You've graduated to a permanent card

Some cards aren't meant to be kept forever. Secured cards, for example, are like credit-card training wheels. Once you’ve shown you consistently pay on time, some issuers will allow you to “graduate” to an unsecured card with better terms. But if the issuer doesn't offer cards that are more desirable, canceling may be a smart option. (Take these steps before closing your account.)

Divorce or separation from a spouse

Sometimes life events make canceling a credit card the best choice. If you are getting a divorce or separating from a spouse, disentangling your finances might be one of the first steps you take. When it comes to credit cards, this means canceling joint credit cards or removing yourself or your spouse as authorized users to protect yourself from unauthorized spending.

Alternatives to canceling a credit card

Before initiating the credit card cancellation process, there are a few steps you can take to remedy the issues that are causing trouble:

Call and ask for better terms

If you are canceling because of fees, you could consider calling the issuer and asking if it has cards you would qualify for that are fee-free. You might be able to switch to another card from the same issuer and keep your payment history.

The same goes for cards that are no longer a good fit. Maybe you wanted an interest-free period when you opened a card and now you would rather have a travel rewards card. If the issuer offers one you qualify for, you may be in luck.

Build your score and then switch cards

If you don't qualify to switch to something with better terms right now, you could keep the current card active and paid off every month to help build your credit score. Moving up to a higher score could eventually make you eligible for a new credit card that offers rewards and specific perks.

Try different ways to avoid overspending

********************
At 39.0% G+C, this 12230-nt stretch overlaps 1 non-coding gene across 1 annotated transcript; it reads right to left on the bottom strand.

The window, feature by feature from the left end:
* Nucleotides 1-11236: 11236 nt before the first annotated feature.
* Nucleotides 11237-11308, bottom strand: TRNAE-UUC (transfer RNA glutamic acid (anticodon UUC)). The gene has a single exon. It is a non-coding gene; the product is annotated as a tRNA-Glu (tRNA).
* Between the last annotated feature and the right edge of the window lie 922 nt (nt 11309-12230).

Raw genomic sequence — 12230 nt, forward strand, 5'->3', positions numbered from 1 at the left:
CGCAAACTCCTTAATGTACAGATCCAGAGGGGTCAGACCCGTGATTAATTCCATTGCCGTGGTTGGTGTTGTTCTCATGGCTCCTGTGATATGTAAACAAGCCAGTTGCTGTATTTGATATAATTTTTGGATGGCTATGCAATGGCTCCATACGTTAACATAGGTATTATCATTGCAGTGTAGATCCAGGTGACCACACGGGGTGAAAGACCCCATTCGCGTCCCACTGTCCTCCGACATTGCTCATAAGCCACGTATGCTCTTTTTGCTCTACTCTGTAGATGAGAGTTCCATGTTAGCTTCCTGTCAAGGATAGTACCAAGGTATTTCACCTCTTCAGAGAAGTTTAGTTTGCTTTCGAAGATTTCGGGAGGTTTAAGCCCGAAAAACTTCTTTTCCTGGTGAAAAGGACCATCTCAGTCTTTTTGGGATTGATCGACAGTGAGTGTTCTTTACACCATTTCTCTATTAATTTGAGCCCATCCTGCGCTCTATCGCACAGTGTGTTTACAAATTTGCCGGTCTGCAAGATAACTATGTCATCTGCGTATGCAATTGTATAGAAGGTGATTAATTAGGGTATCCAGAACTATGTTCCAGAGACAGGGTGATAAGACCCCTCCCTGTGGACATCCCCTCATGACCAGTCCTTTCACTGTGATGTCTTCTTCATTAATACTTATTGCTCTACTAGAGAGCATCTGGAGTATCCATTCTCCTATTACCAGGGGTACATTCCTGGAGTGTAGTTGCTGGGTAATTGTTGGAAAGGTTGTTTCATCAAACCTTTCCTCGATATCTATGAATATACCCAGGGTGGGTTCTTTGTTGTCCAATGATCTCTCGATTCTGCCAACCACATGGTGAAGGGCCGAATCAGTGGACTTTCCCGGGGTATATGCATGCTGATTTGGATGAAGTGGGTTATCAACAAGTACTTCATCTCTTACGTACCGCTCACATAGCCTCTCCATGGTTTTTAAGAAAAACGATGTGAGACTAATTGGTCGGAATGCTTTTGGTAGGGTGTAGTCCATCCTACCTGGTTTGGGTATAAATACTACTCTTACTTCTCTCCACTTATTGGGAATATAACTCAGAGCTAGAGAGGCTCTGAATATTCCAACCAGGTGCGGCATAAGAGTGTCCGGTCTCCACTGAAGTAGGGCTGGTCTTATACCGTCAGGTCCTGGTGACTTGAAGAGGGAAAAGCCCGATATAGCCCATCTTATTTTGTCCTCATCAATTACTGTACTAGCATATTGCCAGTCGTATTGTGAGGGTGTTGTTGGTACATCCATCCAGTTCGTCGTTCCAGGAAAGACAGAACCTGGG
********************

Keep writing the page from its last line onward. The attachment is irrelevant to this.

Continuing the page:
If you find yourself wanting to cancel a card to prevent the temptation to overspend, there are other paths to take. Try removing the card from your wallet and tucking it away in a safe place. The card won’t be easy to access but will be there if you need it in an emergency.

You could also wipe out the saved payment information at your favorite shopping sites where mindless spending can occur.

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How to safely cancel a credit card

If you’ve decided that canceling is the best option, take these steps to make sure you’re doing it in a way that won’t harm your finances:

  • Note your automatic payments: Go through your last few statements and highlight which charges are the result of automated payments. Be sure to switch each of those charges to another credit card so future charges aren't declined, perhaps costing you a late fee.

  • Pay your balance: Most credit card issuers won’t let you close your account until your balance — including pending charges — is paid in full. If you have a high balance, you might need to make a plan to pay the debt off over time. If an issuer does let you cancel your card before paying off your balance, you are still responsible for those charges.

  • Redeem your rewards: All unused points will likely disappear when you close your account, so don’t forget to redeem the rewards you earned over the life of your account. Some cards offer a “pay yourself back” feature, which you can put toward clearing out your statement balance.